Spring Valley in Washington, District of Columbia — The American Northeast (Mid-Atlantic)
Birthplace of the Army Chemical Corps
The permanent buildings and part of campus were turned over to the Bureau of Mines on July 6, 1917, for use as chemical warfare laboratories and proving grounds. McKinley Hall served as one of the first of these laboratories.
On August 30, 1917, the Thirtieth Engineers, later known as the first gas regiment, was organized here. Companies A and B and First Battalion Headquarters marched out of the American University on Christmas Day, 1917 and sailed for France the next day. They were soon followed by Companies C and D, and later by Companies E and F which were organized at Fort Myer.
In June 1918, the chemical warfare organization of the Bureau of Mines was transferred to the War Department as a step toward the creation of the chemical warfare service, now the U.S. Army Chemical Corps.
Dedicated in 1960 by Veterans of the First Gas Regiment.
Location. 38° 56.159′ N, 77° 5.358′ W. Marker is in Spring Valley, District of Columbia, in Washington. Marker can be reached from Nebraska Avenue NW 0.1 miles west of Touch for map. Marker is in this post office area: Washington DC 20016, United States of America.
Other nearby markers. At least 8 other markers are within walking distance of this marker. General Artemas Ward Monument (approx. ¼ mile away); American University (approx. ¼ mile away); John Wesley (approx. 0.3 miles away); Winning the War (approx. half a mile away); Live on Our Stage! (approx. half a mile away); Battery Kemble Park (approx. 0.6 miles away); For the Children (approx. 0.6 miles away); Churches and Cemeteries (approx. ¾ mile away).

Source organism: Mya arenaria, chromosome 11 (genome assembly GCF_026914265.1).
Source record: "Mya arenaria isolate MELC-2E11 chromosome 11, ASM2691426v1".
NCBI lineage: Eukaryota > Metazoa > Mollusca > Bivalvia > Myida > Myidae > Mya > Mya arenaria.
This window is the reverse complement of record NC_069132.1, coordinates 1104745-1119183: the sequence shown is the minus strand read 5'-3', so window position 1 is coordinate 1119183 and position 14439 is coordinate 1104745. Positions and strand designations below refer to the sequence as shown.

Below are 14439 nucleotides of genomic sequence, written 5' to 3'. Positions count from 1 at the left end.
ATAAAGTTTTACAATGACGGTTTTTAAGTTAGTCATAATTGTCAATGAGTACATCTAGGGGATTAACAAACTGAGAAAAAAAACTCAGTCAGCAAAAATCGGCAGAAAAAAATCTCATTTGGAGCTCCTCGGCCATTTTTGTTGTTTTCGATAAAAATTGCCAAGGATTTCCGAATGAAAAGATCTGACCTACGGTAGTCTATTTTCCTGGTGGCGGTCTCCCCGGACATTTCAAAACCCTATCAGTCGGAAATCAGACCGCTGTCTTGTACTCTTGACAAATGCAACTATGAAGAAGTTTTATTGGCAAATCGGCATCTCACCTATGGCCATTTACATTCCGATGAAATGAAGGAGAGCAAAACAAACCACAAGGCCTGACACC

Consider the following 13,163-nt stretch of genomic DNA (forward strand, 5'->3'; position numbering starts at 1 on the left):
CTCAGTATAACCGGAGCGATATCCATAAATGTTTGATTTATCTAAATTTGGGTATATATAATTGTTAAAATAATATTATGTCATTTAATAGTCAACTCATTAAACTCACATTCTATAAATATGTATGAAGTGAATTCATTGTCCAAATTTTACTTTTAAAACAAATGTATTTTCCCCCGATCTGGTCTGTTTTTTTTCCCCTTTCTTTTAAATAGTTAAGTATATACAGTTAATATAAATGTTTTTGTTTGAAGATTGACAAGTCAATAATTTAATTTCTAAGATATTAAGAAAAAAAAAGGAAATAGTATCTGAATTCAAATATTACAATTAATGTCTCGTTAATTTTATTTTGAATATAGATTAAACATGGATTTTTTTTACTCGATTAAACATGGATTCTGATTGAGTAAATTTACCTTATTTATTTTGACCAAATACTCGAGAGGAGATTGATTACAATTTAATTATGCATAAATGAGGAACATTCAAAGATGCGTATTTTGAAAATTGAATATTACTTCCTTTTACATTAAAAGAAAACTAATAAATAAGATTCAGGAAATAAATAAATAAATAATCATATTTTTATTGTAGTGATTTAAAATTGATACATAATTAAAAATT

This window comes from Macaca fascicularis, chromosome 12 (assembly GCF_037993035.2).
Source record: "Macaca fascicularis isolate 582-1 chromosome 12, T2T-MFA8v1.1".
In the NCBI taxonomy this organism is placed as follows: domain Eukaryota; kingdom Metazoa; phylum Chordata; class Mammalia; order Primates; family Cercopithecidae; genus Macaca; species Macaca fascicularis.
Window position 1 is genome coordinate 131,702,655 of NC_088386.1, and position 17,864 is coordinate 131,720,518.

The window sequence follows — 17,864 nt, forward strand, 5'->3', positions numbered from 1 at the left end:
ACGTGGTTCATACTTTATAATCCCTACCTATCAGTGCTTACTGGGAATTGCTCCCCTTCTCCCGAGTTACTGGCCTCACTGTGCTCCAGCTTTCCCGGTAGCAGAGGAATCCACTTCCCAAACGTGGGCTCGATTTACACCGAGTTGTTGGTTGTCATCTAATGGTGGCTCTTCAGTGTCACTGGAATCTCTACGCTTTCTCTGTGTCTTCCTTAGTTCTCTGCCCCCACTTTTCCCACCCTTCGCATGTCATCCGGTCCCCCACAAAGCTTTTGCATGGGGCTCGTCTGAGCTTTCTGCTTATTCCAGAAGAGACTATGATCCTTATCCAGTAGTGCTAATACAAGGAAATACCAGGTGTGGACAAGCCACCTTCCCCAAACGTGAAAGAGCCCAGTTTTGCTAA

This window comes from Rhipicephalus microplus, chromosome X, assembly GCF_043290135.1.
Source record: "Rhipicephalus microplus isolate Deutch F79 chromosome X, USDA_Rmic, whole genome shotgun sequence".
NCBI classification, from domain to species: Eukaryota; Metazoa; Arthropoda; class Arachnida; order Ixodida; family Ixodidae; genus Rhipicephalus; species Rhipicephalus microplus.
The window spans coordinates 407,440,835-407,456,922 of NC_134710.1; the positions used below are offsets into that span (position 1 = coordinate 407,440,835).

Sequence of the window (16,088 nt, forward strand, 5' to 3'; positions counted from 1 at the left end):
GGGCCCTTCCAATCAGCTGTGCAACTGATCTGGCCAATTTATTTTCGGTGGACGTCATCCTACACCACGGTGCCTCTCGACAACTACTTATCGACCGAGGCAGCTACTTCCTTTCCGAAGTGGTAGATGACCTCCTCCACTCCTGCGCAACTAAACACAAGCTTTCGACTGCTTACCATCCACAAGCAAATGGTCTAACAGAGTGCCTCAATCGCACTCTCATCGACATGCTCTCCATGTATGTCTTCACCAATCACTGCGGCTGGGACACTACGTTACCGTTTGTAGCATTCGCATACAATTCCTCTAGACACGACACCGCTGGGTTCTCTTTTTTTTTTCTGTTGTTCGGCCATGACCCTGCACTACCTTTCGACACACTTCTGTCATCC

More about this marker. The marker is located on the right side of the entrance to the McKinley Building, on the American University Campus.
Also see . . . Hazardous Waste and History Mix On D.C. Tour. Yamiche Alcindor's Washington Post article (9/21/2009) article on hazardous waste spots in the District, with a highlight on birthplace of the Chemical Corps and the leftover chemicals and munitions problem: "...During World War I, 661 acres of forested land around the American University campus were used for Army tests. The range became known as the American University Experiment Station.... In 1993, a construction crew's discovery of an artillery round triggered an evacuation (Submitted on August 4, 2010.)
Categories. • War, World I •
Credits. This page was last revised on March 4, 2017. This page originally submitted on August 4, 2010, by Andrew Ruppenstein of Sacramento, California. This page has been viewed 1,164 times since then. Photos: 1, 2, 3. submitted on August 4, 2010, by Andrew Ruppenstein of Sacramento, California. • Craig Swain was the editor who published this page.